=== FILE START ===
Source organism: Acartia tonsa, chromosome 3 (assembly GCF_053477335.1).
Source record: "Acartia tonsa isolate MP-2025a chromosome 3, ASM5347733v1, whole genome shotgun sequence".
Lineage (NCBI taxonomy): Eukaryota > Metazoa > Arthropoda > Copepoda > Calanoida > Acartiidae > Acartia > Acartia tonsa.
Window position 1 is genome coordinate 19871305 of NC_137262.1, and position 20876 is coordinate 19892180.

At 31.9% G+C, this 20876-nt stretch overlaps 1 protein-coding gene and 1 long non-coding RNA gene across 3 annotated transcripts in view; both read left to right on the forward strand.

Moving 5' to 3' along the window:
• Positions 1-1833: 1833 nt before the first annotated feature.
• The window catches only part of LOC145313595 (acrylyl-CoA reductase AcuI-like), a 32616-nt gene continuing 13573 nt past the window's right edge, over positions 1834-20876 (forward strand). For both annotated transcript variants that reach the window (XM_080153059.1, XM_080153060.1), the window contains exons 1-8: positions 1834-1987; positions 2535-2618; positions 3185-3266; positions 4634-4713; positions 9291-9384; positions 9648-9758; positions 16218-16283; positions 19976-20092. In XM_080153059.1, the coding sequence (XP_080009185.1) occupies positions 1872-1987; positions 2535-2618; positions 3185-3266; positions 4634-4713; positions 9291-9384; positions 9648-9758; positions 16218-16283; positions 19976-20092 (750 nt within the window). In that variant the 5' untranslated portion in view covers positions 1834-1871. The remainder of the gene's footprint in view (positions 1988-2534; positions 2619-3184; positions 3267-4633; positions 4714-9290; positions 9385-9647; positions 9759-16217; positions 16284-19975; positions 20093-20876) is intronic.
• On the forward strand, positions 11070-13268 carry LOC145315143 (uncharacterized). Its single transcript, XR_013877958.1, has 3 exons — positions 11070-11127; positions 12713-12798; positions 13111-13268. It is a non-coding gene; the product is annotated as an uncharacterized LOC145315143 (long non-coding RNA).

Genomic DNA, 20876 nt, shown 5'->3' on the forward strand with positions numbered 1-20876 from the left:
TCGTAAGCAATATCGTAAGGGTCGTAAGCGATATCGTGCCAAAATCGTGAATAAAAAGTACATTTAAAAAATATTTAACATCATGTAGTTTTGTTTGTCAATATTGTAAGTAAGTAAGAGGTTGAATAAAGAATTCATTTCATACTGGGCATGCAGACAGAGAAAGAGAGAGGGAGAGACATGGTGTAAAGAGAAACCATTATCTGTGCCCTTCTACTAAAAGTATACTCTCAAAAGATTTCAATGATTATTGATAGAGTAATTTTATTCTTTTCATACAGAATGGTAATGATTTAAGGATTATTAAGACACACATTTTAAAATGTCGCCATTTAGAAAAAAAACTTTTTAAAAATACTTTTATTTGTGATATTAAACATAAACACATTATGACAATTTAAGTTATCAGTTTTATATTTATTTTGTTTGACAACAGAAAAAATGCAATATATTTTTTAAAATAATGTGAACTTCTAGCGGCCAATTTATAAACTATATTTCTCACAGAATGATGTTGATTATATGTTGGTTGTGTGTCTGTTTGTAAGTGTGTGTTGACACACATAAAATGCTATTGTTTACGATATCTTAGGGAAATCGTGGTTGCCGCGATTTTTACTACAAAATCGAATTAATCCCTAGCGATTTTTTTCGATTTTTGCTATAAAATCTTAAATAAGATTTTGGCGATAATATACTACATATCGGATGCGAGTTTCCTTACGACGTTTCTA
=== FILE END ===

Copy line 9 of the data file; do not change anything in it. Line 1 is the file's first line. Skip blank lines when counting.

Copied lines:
• On the forward strand, positions 11070-13268 carry LOC145315143 (uncharacterized). Its single transcript, XR_013877958.1, has 3 exons — positions 11070-11127; positions 12713-12798; positions 13111-13268. It is a non-coding gene; the product is annotated as an uncharacterized LOC145315143 (long non-coding RNA).